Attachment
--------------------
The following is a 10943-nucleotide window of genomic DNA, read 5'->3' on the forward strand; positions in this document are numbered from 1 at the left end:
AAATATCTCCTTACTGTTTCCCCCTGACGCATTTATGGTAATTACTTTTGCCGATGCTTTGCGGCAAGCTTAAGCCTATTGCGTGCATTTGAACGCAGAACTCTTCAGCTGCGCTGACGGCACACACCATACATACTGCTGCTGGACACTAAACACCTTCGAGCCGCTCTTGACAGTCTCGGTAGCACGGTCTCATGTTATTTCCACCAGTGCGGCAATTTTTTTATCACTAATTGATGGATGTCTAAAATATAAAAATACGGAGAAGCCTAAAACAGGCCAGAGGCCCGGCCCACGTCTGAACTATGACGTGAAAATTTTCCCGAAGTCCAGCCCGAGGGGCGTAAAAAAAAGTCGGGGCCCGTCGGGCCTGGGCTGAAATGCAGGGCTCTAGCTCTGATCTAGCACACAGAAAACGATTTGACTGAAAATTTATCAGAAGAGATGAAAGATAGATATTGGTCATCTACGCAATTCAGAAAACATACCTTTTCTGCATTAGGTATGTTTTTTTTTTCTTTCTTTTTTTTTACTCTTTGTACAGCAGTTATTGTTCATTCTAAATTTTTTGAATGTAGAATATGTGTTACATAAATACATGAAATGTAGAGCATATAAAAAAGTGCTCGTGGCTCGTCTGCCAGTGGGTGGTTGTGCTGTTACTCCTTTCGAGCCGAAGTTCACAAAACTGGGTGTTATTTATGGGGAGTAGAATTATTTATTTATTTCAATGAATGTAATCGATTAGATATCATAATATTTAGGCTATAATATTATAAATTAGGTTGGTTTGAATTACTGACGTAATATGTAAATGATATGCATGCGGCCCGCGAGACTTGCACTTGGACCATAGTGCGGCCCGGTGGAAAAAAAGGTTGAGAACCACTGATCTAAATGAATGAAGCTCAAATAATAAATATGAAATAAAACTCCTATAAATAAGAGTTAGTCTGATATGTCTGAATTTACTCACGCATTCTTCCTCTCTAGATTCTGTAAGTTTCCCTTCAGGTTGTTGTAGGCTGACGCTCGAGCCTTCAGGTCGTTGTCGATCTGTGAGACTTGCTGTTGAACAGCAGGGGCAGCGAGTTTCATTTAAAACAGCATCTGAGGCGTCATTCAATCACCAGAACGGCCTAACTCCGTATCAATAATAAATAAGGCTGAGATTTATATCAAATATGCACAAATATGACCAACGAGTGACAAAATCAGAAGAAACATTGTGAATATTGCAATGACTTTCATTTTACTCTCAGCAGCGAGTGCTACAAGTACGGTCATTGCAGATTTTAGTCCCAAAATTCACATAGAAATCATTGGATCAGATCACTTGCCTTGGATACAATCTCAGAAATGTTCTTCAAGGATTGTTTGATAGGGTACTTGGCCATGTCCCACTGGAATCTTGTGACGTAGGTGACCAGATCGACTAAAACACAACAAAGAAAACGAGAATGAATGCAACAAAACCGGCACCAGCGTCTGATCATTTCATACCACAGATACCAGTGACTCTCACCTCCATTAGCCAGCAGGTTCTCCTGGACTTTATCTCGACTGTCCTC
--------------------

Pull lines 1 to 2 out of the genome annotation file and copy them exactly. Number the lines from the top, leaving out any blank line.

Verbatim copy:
The following is a 10943-nucleotide window of genomic DNA, read 5'->3' on the forward strand; positions in this document are numbered from 1 at the left end:
AAATATCTCCTTACTGTTTCCCCCTGACGCATTTATGGTAATTACTTTTGCCGATGCTTTGCGGCAAGCTTAAGCCTATTGCGTGCATTTGAACGCAGAACTCTTCAGCTGCGCTGACGGCACACACCATACATACTGCTGCTGGACACTAAACACCTTCGAGCCGCTCTTGACAGTCTCGGTAGCACGGTCTCATGTTATTTCCACCAGTGCGGCAATTTTTTTATCACTAATTGATGGATGTCTAAAATATAAAAATACGGAGAAGCCTAAAACAGGCCAGAGGCCCGGCCCACGTCTGAACTATGACGTGAAAATTTTCCCGAAGTCCAGCCCGAGGGGCGTAAAAAAAAGTCGGGGCCCGTCGGGCCTGGGCTGAAATGCAGGGCTCTAGCTCTGATCTAGCACACAGAAAACGATTTGACTGAAAATTTATCAGAAGAGATGAAAGATAGATATTGGTCATCTACGCAATTCAGAAAACATACCTTTTCTGCATTAGGTATGTTTTTTTTTTCTTTCTTTTTTTTTACTCTTTGTACAGCAGTTATTGTTCATTCTAAATTTTTTGAATGTAGAATATGTGTTACATAAATACATGAAATGTAGAGCATATAAAAAAGTGCTCGTGGCTCGTCTGCCAGTGGGTGGTTGTGCTGTTACTCCTTTCGAGCCGAAGTTCACAAAACTGGGTGTTATTTATGGGGAGTAGAATTATTTATTTATTTCAATGAATGTAATCGATTAGATATCATAATATTTAGGCTATAATATTATAAATTAGGTTGGTTTGAATTACTGACGTAATATGTAAATGATATGCATGCGGCCCGCGAGACTTGCACTTGGACCATAGTGCGGCCCGGTGGAAAAAAAGGTTGAGAACCACTGATCTAAATGAATGAAGCTCAAATAATAAATATGAAATAAAACTCCTATAAATAAGAGTTAGTCTGATATGTCTGAATTTACTCACGCATTCTTCCTCTCTAGATTCTGTAAGTTTCCCTTCAGGTTGTTGTAGGCTGACGCTCGAGCCTTCAGGTCGTTGTCGATCTGTGAGACTTGCTGTTGAACAGCAGGGGCAGCGAGTTTCATTTAAAACAGCATCTGAGGCGTCATTCAATCACCAGAACGGCCTAACTCCGTATCAATAATAAATAAGGCTGAGATTTATATCAAATATGCACAAATATGACCAACGAGTGACAAAATCAGAAGAAACATTGTGAATATTGCAATGACTTTCATTTTACTCTCAGCAGCGAGTGCTACAAGTACGGTCATTGCAGATTTTAGTCCCAAAATTCACATAGAAATCATTGGATCAGATCACTTGCCTTGGATACAATCTCAGAAATGTTCTTCAAGGATTGTTTGATAGGGTACTTGGCCATGTCCCACTGGAATCTTGTGACGTAGGTGACCAGATCGACTAAAACACAACAAAGAAAACGAGAATGAATGCAACAAAACCGGCACCAGCGTCTGATCATTTCATACCACAGATACCAGTGACTCTCACCTCCATTAGCCAGCAGGTTCTCCTGGACTTTATCTCGACTGTCCTC